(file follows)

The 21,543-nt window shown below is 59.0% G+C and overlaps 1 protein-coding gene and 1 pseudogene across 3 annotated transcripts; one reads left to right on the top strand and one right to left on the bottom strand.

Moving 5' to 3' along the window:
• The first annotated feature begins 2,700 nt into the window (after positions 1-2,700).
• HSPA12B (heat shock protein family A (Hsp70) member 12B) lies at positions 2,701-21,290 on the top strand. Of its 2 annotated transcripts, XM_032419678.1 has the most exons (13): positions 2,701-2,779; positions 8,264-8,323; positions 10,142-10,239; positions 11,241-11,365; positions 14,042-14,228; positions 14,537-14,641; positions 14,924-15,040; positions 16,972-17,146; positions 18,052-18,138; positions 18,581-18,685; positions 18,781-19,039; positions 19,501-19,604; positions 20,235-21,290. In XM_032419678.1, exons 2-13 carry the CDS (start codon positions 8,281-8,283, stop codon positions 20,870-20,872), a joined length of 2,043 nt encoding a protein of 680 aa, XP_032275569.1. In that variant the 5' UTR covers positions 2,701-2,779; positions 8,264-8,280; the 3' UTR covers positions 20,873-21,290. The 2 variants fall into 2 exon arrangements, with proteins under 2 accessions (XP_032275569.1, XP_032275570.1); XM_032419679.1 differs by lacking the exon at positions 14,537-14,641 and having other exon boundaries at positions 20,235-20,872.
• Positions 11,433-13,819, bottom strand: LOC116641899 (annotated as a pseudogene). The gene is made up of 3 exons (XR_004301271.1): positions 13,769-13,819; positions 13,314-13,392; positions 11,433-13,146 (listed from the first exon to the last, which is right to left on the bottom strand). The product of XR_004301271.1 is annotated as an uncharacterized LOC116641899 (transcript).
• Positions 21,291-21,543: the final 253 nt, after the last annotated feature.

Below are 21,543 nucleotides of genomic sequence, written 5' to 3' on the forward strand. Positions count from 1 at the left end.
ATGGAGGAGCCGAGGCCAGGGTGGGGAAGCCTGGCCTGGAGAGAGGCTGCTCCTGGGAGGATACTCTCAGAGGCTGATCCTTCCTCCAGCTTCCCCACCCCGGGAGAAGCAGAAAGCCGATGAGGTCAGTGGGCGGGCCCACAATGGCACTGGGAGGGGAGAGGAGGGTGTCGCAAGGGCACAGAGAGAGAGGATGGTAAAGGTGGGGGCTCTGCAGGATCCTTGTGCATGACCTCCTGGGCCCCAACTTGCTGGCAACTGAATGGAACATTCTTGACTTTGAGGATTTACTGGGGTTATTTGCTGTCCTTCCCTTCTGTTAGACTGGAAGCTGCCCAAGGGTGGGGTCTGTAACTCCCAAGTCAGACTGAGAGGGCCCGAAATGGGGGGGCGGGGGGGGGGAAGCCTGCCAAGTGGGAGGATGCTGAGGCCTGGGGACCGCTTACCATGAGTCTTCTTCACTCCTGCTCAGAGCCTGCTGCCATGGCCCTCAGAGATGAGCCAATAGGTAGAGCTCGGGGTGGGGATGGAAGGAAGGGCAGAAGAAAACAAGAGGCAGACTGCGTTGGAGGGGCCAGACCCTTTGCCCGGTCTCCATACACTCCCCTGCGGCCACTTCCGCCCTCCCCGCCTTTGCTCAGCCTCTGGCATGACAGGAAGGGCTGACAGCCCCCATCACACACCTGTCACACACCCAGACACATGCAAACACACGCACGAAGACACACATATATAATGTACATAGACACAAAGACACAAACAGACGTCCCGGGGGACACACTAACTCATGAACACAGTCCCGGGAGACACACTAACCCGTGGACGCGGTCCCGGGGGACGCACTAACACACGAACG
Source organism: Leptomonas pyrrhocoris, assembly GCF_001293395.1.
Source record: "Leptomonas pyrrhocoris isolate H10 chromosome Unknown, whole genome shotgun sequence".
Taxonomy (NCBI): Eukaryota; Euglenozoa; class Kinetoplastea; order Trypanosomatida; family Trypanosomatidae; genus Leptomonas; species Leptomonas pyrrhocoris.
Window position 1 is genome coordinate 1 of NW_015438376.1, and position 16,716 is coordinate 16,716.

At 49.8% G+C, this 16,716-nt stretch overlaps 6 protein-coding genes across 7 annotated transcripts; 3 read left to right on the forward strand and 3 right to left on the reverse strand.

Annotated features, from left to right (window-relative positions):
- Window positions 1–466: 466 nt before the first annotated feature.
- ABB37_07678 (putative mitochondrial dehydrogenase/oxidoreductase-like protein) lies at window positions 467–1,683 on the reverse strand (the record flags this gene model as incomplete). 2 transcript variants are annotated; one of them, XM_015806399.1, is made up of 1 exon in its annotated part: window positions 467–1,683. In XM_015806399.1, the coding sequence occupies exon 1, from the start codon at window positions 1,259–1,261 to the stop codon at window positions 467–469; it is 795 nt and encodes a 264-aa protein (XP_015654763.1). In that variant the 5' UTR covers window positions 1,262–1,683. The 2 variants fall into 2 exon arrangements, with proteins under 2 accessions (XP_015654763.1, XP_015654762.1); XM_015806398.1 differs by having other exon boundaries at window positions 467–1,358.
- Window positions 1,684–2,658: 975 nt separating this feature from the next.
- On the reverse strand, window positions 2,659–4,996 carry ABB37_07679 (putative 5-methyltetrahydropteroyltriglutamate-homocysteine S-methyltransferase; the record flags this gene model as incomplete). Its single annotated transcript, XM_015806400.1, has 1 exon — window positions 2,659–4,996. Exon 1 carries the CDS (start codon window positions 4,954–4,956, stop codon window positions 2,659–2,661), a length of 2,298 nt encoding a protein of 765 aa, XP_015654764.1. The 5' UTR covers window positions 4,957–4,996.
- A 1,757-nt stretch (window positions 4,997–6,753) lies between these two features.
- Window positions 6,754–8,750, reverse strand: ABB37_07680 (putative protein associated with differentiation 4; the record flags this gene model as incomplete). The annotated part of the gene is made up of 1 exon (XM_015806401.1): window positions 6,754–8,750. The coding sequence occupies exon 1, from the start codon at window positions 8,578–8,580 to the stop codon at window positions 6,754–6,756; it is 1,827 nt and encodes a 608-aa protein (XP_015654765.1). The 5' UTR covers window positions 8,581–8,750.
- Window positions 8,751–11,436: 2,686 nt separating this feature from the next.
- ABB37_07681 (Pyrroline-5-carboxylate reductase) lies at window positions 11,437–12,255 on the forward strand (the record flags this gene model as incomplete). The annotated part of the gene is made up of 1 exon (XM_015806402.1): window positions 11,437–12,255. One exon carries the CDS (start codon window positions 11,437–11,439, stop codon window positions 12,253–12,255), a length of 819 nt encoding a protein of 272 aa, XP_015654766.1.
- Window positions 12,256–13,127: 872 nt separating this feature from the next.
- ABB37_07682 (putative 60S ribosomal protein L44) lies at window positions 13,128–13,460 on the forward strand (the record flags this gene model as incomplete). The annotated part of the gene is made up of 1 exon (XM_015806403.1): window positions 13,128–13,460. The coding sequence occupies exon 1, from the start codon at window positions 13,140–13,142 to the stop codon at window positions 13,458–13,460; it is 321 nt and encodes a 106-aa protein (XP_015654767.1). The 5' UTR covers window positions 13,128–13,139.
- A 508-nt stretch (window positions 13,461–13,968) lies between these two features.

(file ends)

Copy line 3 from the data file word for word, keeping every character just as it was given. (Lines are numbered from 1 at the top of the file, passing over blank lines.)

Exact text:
• The first annotated feature begins 2,700 nt into the window (after positions 1-2,700).